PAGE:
There’s strong international competition to secure contracts as part of the Polish government’s plans to construct the country’s first nuclear power plants. This week the PAP news agency reported that Korea Hydro & Nuclear Power, a subsidiary of the South Korean majority state-owned energy giant Korea Electric Power Corporation, would make an offer to the Polish government. The report said KHNP would offer Poland ‘preferential terms’ and could start work on the project in the first quarter of next year or even earlier. U.S. and French firms are also seen as contenders for supporting the Polish government’s nuclear energy ambitions. The aim is for the first unit to be in operation by 2033 with subsequent expansion up to a total of six nuclear reactors.
Contemporary History to be Taught as Separate Subject
At a time when the teaching of history is being taken out of the educational mainstream in some countries, Poland is heading in the opposite direction. In a recent interview with the Sieci news magazine Education Minister Przemysław Czarnek said that secondary school pupils will learn contemporary history as a new separate subject. He commented that it was ‘vital that students are taught the history of Poland and the world in a modern way’.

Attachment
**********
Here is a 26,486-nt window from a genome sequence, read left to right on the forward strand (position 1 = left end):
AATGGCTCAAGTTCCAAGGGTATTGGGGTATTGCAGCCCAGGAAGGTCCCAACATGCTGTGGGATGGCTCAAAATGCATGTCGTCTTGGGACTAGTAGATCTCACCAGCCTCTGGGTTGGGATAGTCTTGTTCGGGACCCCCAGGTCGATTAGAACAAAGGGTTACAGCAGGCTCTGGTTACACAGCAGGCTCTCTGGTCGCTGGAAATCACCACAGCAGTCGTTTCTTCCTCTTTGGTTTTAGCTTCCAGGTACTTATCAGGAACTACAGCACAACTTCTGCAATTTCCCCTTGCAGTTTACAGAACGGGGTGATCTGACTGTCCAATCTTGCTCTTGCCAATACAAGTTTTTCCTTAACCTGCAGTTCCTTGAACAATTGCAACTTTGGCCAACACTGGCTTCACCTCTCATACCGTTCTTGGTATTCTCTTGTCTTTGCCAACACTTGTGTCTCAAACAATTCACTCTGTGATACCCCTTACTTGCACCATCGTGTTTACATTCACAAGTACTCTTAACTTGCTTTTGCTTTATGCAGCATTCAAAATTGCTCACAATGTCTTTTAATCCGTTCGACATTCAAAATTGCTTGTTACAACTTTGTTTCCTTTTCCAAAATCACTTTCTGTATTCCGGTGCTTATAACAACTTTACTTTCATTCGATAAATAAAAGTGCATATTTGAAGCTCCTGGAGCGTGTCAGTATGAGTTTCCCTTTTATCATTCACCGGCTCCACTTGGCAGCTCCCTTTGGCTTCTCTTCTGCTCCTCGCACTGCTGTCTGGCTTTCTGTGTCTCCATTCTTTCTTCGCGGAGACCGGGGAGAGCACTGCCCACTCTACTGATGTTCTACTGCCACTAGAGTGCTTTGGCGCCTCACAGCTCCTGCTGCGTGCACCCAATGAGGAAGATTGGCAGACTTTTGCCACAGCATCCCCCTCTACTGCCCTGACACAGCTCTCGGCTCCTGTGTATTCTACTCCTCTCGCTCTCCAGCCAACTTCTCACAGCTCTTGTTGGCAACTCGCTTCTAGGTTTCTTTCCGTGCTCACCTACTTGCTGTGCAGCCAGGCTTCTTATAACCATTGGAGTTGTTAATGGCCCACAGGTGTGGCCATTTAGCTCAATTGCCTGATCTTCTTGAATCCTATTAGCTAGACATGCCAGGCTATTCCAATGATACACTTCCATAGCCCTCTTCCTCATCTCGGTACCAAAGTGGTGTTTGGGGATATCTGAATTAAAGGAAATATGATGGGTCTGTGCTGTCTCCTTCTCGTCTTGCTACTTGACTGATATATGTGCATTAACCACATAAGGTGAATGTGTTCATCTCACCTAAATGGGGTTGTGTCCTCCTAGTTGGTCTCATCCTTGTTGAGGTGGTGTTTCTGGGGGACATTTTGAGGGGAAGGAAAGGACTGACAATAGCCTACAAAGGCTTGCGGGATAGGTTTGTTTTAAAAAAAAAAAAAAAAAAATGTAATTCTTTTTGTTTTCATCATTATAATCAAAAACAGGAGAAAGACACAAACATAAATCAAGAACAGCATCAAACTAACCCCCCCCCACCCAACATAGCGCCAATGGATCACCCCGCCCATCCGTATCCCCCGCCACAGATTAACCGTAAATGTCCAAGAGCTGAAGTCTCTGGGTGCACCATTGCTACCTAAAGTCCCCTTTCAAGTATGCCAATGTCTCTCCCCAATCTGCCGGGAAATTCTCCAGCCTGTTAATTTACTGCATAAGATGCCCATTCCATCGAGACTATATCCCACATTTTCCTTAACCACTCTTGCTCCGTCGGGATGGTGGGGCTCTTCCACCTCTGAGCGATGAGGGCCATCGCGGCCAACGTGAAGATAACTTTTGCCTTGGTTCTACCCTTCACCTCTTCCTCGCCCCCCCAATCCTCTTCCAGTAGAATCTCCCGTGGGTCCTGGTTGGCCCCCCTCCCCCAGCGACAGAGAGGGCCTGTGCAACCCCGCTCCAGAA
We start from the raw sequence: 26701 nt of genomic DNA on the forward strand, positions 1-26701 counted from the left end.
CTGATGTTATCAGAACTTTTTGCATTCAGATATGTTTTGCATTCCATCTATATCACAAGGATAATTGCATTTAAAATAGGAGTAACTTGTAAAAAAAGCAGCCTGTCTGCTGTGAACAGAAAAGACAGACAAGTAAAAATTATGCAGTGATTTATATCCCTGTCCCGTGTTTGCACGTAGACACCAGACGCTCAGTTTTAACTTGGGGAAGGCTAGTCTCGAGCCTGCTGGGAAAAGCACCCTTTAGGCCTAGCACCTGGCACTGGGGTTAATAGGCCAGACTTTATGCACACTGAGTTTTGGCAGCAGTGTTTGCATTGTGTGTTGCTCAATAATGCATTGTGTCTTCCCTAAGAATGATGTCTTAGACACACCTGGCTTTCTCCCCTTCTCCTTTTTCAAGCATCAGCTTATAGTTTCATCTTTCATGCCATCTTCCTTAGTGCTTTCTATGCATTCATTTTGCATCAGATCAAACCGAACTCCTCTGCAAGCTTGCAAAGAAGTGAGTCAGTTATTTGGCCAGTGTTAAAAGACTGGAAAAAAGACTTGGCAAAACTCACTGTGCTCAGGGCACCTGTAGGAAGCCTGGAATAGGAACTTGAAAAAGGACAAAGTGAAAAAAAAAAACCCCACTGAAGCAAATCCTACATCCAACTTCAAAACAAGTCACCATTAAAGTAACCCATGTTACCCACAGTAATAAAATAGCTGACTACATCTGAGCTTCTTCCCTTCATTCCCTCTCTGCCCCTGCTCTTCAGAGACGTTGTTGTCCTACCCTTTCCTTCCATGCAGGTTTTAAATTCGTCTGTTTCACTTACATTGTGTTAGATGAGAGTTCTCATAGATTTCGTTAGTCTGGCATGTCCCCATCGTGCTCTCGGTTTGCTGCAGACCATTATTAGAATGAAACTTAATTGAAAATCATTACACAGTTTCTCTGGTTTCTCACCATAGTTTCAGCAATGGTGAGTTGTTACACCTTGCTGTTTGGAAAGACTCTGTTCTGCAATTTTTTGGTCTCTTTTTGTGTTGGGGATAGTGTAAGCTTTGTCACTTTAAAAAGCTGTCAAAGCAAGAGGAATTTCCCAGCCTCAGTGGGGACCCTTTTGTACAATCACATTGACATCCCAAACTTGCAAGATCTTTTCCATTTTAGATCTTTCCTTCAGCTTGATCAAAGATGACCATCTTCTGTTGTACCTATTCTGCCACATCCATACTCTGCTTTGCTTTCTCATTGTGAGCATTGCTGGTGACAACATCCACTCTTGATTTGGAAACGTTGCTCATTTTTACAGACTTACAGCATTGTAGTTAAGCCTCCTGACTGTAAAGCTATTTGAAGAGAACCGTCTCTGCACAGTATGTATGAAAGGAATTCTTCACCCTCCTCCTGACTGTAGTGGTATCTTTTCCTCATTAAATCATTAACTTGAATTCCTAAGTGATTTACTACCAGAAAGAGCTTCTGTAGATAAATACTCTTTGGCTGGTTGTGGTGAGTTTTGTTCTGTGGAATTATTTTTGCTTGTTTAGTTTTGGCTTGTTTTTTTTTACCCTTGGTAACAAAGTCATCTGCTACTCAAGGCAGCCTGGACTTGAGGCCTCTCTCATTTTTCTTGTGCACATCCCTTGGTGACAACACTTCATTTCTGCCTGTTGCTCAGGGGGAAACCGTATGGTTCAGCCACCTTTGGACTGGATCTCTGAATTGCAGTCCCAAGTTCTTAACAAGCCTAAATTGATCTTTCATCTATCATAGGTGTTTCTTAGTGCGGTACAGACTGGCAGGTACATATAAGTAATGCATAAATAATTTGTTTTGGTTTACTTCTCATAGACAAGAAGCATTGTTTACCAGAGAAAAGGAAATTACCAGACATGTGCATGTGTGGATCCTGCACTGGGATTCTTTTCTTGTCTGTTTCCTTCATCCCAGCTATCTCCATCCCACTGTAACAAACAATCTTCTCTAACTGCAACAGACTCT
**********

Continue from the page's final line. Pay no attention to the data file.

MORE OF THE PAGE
At a press conference on Tuesday Czarnek said that the details of the new subject would be released inside the next two weeks. He added that the plan is ‘in line with what our leader Jarosław Kaczyński said about the need to teach modern history in a new, cutting-edge way’. Opposition politicians voiced concerns that the new subject would teach a biased version of history in line with the ideology of the current ruling bloc, an assertion that Czarnek rejected.
Anniversary of Murder of Fr. Jerzy Popiełuszko
For very many Poles one of the most emotional memories of the struggle against communism is that of the death in 1984 at the hands of agents of the Communist secret police of the Solidarity supporting priest Fr. Jerzy Popiełuszko. On Tuesday memorial events were held across Poland to mark the 37th anniversary of the death of the priest who had drawn tens of thousands of Poles to his masses during the martial law era, where he spoke out bravely in support of freedom and human rights. Fr. Popiełuszko was beatified on June 6th, 2010.
Hurkacz Now in World Top 10 of Men’s Tennis
The 2021 success story of Polish tennis continues. Hubert Hurkacz has risen two places to a career-best world number 10 in the latest ATP rankings released on Monday. The 24-year-old Pole reached the quarter finals of the Indian Wells Open in California last week.
That’s all for this week.
William Murphy writes for Hello Irlandia on political and general news.